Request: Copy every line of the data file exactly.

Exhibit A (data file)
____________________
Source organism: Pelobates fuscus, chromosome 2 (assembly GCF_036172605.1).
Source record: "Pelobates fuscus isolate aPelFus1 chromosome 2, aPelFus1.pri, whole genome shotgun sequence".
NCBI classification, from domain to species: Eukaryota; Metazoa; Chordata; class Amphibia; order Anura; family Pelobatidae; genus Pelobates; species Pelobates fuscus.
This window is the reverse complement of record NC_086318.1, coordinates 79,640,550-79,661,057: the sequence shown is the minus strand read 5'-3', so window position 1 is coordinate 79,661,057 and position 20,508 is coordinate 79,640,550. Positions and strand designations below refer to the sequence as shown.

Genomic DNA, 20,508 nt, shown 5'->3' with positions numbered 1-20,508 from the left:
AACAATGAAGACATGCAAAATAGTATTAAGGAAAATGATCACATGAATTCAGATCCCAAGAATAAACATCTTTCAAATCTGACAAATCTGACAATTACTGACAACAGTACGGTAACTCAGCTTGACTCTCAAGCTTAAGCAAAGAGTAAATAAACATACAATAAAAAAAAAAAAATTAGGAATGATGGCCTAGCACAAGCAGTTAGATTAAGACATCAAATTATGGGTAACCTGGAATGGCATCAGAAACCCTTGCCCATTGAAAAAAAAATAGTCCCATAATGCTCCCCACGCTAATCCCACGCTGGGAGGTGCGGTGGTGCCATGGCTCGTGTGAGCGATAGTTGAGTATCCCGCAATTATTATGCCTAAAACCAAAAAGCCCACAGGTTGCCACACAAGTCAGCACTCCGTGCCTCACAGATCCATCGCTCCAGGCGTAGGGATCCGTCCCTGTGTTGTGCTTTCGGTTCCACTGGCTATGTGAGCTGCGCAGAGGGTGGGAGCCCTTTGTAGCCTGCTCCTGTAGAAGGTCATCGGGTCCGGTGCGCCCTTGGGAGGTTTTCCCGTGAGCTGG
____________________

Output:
Source organism: Pelobates fuscus, chromosome 2 (assembly GCF_036172605.1).
Source record: "Pelobates fuscus isolate aPelFus1 chromosome 2, aPelFus1.pri, whole genome shotgun sequence".
NCBI classification, from domain to species: Eukaryota; Metazoa; Chordata; class Amphibia; order Anura; family Pelobatidae; genus Pelobates; species Pelobates fuscus.
This window is the reverse complement of record NC_086318.1, coordinates 79,640,550-79,661,057: the sequence shown is the minus strand read 5'-3', so window position 1 is coordinate 79,661,057 and position 20,508 is coordinate 79,640,550. Positions and strand designations below refer to the sequence as shown.

Genomic DNA, 20,508 nt, shown 5'->3' with positions numbered 1-20,508 from the left:
AACAATGAAGACATGCAAAATAGTATTAAGGAAAATGATCACATGAATTCAGATCCCAAGAATAAACATCTTTCAAATCTGACAAATCTGACAATTACTGACAACAGTACGGTAACTCAGCTTGACTCTCAAGCTTAAGCAAAGAGTAAATAAACATACAATAAAAAAAAAAAAATTAGGAATGATGGCCTAGCACAAGCAGTTAGATTAAGACATCAAATTATGGGTAACCTGGAATGGCATCAGAAACCCTTGCCCATTGAAAAAAAAATAGTCCCATAATGCTCCCCACGCTAATCCCACGCTGGGAGGTGCGGTGGTGCCATGGCTCGTGTGAGCGATAGTTGAGTATCCCGCAATTATTATGCCTAAAACCAAAAAGCCCACAGGTTGCCACACAAGTCAGCACTCCGTGCCTCACAGATCCATCGCTCCAGGCGTAGGGATCCGTCCCTGTGTTGTGCTTTCGGTTCCACTGGCTATGTGAGCTGCGCAGAGGGTGGGAGCCCTTTGTAGCCTGCTCCTGTAGAAGGTCATCGGGTCCGGTGCGCCCTTGGGAGGTTTTCCCGTGAGCTGG